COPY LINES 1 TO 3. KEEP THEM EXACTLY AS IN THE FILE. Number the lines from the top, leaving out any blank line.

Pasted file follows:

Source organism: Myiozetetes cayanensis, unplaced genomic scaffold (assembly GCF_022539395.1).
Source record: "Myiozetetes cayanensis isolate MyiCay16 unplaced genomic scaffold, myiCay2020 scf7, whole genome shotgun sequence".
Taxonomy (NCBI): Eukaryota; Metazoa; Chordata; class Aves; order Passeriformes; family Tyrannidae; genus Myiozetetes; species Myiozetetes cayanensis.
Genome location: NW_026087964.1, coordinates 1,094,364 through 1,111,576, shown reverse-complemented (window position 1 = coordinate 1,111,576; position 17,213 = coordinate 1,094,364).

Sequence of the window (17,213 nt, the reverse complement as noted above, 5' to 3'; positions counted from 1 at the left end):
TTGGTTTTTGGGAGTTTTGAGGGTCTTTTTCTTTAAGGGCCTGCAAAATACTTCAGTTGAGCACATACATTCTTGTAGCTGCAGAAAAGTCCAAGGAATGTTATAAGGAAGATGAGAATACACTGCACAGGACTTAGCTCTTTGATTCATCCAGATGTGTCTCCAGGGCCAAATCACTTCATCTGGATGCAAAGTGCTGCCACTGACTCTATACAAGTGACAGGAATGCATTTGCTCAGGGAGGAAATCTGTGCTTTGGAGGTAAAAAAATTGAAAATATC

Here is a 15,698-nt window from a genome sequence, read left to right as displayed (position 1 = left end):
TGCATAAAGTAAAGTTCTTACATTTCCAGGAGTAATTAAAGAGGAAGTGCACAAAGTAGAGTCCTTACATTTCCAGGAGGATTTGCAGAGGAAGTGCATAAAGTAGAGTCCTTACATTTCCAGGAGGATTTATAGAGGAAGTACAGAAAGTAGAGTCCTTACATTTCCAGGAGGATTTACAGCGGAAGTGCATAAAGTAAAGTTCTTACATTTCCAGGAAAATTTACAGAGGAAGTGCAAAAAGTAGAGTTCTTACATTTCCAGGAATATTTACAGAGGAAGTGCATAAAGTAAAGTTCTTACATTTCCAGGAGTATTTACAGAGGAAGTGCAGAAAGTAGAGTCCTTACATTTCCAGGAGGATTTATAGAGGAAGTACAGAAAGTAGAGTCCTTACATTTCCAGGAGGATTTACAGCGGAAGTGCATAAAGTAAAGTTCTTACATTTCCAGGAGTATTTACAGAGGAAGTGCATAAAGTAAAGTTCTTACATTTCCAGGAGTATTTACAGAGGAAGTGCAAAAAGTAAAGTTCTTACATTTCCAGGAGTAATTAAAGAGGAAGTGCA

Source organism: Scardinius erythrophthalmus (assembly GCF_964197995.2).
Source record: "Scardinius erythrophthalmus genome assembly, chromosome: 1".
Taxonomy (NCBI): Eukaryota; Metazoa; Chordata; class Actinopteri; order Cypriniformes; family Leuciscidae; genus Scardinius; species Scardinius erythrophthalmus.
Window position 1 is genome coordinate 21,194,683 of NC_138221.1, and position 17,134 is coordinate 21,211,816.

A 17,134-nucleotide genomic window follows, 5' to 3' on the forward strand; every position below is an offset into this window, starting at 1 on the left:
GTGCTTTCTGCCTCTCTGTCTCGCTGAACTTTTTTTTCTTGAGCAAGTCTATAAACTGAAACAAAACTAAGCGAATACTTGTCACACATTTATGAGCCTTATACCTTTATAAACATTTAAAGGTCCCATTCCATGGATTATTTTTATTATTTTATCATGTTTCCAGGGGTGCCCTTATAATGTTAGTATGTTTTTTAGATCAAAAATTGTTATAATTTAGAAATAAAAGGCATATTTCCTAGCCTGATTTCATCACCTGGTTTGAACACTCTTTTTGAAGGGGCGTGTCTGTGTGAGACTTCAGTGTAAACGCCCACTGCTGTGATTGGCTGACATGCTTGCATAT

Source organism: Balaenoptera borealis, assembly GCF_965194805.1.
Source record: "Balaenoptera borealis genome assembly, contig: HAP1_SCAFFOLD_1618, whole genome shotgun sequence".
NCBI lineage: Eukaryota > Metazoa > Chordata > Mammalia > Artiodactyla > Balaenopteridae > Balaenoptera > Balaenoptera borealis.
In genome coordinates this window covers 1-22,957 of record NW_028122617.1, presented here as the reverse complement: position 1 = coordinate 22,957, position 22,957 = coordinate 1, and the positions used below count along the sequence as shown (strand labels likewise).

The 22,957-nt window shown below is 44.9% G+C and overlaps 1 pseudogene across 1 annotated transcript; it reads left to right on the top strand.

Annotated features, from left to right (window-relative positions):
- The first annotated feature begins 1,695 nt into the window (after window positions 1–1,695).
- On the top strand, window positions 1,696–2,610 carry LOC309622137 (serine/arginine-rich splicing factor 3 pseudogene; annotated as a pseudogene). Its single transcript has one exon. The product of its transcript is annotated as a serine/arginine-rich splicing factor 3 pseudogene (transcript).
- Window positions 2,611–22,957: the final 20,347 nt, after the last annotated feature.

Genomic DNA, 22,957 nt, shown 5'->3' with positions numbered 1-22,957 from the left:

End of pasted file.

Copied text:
Source organism: Myiozetetes cayanensis, unplaced genomic scaffold (assembly GCF_022539395.1).
Source record: "Myiozetetes cayanensis isolate MyiCay16 unplaced genomic scaffold, myiCay2020 scf7, whole genome shotgun sequence".
Taxonomy (NCBI): Eukaryota; Metazoa; Chordata; class Aves; order Passeriformes; family Tyrannidae; genus Myiozetetes; species Myiozetetes cayanensis.